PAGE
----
Favorite Winter Warmer of 2020: Hot Chaga Mulled Cider!

Hot Chaga Cider
Hot Chaga Cider photo by Angel Tucker.
Mug by Adrian King for Little Bitte.

Greetings from the warm cocoon that is our lovely cocktail studio on the westside of Providence! We’ve gotten an number of requests to share our favorite hot drink of 2020 (so far) and we’ve settled on one. Introducing: The Hot Chaga Mulled Cider, an elevated hot cider toddy fortified with a nourishing chaga infusion, a hint of birch syrup and a healthy glug of rum. Dress your mulled cider with any warming spices you have on hand! We love whole clove, allspice and cinnamon to draw in the heat. If you can’t find Birch syrup, a hint of maple will do just the trick. Apple cider sweet enough for you? You can skip the birch syrup and maple entirely!

What’s Chaga?

Chaga (Inonotus obliquus), “the king of medicinal mushrooms,” is a parasitic fungus that grows on white and yellow birch trees in the Northern Hemisphere. The sterile conk forms on the bark and has the appearance of a torched marshmallow or burnt charcoal. The irregularly formed conk is harvested, dried and grated in order to be steeped in hot water to make a medicinal tea that’s good for the immune system because of its anti-viral, anti-microbial and (wildly enough) anti-fungal properties. Note: do not boil the chaga, this could compromise the stregnth your infusion*

Are there other benefits of Chaga?

Yes! The mushroom is said to fight inflammation, lower blood sugar and cholesterol, and generally slow the aging process. Chaga is a wonderful ingredient to have in your winter cocktail arsenal because it keeps well in the pantry and it’s easy to brew. The grounds can be re-steeped 2-3 times, making it a very efficient ingredient in the kitchen!

Hot Chaga Cider

2 ounces Anejo Rum

(We love Diplomático Rum Reserva Exclusiva)

6 ounces apple cider

2 ounces chaga infusion*

1 teaspoon whole mulling spices such as cloves, allspice, star of anise

cinnamon stick for garnish

1/4 ounce of birch syrup or maple syrup (optional)

brandied cherry for garish (it’s so festive!)

Chaga Infusion* Simmer 2 teaspoons of chaga powder in 1 cup of water for a minimum of 15 minutes, fine strain the liquid through a strainer or coffee filter and refrigerate the mushroom solids for your next batch. For a more potent large format elixir, simmer 4-5 chunks of chaga in 1 liter of water on the stove for up to 5 hours, cool to room temp, strain tea into a clean jar and refrigerate up to 2 weeks for future use. Reheat the tea as you need it.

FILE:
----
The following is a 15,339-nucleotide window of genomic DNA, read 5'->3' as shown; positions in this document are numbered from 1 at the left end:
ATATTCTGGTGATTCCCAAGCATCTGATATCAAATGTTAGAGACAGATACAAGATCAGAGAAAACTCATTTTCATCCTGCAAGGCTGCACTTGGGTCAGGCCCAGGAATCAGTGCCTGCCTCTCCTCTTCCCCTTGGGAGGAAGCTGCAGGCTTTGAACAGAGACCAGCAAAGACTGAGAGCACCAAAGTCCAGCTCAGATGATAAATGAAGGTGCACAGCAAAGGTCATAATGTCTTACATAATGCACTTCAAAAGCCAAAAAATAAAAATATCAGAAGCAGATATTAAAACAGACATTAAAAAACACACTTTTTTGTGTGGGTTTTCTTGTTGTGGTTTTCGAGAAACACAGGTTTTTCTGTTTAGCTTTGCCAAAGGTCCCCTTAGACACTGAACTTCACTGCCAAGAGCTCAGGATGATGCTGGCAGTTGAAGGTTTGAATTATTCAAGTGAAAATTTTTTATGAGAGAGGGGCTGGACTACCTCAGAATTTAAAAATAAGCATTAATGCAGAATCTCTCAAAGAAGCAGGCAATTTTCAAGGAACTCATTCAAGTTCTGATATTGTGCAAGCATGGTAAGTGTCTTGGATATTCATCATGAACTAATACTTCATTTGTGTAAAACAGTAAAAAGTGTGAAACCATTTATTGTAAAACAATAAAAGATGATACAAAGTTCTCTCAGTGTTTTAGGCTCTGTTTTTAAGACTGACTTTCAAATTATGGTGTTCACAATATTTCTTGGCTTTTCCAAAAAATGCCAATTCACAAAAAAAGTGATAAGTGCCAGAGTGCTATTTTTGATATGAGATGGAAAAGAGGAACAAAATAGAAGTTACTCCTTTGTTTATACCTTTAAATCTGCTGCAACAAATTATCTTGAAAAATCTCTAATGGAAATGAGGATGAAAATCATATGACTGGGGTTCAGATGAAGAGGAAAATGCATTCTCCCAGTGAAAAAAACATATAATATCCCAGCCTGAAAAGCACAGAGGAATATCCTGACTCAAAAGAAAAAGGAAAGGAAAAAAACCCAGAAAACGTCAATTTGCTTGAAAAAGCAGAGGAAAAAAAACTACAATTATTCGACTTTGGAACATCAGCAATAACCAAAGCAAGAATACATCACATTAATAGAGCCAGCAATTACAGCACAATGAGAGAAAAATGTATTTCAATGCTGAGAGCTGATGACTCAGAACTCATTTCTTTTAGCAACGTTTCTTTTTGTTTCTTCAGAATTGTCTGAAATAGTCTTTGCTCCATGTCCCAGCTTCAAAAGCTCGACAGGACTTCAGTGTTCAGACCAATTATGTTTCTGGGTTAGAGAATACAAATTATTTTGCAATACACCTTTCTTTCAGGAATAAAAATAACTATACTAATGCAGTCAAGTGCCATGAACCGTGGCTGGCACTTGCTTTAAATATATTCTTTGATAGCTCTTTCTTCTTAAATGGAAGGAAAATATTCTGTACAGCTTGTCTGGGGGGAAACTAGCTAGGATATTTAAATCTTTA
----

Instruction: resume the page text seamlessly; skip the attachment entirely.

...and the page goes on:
Preparation: Add cider and spices into a medium pot on the stove and simmer for 15 minutes. In a smaller separate pan, boil chaga and strain into your hot cider batch, retaining the solids for future use. Once your spices have infused for at least 20 minutes, pour spirit, syrup and chaga infusion into a large mug and top without cider. Garnish with additional whole spices and a cocktail pick with a Luxardo cherry that has been rolled in brown sugar (for fun).

Brew up a cup for yourself and serve to friends and family in the spirit of good health and wellness.

Cheers! ❤ Willa + Little Bitte

Happy Spring!!!

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Now this is the kind of ‘snow’ we can get behind: edible blossom confetti! Raise a toast to the vernal equinox today, we made it!!!!

For your sipping pleasure:

Poli Spritz

1 1/2 oz Poli Miele

1/2 oz lemon

1/2 oz rhubarb syrup

top with Prosecco

 

Cheers!

Little Bitte

This Aperol Cocktail is Perfect for Spring!

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The Aperature – a cocktail made from Aperol, gin, and blood oranges – helps usher in spring while saying goodbye to citrus season.

In my early twenties, I lived in Florence for a year on a street called Via degli Artisti with a wonderful painter named Fiorella, a sandy blonde with a scratchy voice and a deep affection for card games, rum, and cigars. We were a 10-minute ride on our rusty bicycles from the heart of city, and a brisk five-minute walk from the main market near Santa Maria Novella. The first warm sunny days of spring always remind me of Fiorella and how she would wake up each morning, fling open the kitchen doors, and step onto our tiny terrazza to water the scented geraniums on the railing. She’d come back into the kitchen and fresh squeeze two glasses of blood orange juice by hand, one for each of us.

The fruits Fiorella juiced were called Moro oranges. Grown in Sicily, they tasted more like fresh raspberries than any kind of orange I had ever tasted, with flesh ranging from deep orange to dark burgundy. I lived for these oranges and those mornings when Fiorella made me sit down with her for breakfast.

As I wait here at home for the flora of the season to pop, I scan my imagination for ways to conjure spring. I keep a keen eye on the oily green rhubarb leaves peeking out of the soil in my raised bed. I visit the micro clusters of lemon balm daily – but it’s still too soon to pick it. And the asparagus nowhere in sight. And so I find solace in fresh oranges at this time of year – so sweet and so abundant – though I know that the harvest must be on its last legs. Clementines and minneolas will slowly but surely trickle out of season, soon to be replaced with the awe of artichokes, fiddleheads, and fresh nettles.


One of my favorite epiphanies from my time in Florence came in the form of a cocktail. I call it the Aperture, as it’s proverbial widening of the lens, if you will. It’s a marriage of two of my favorite classic drinks, the Aperol spritz (a quaffable mix of the bitter aperitif, prosecco, and soda water) and the Negroni (equal parts gin, Campari, and sweet vermouth). Every café in Florence serves their own version of a Negroni during aperitivo (cocktail hour), complemented by a bowl of olives or nuts, or sometimes a bigger spread of cured meats, cheese, and crostini topped with anything from fresh seafood to tiny slices of hotdog. (During aperitivo, anything is possible.)3-blood-orange..jpg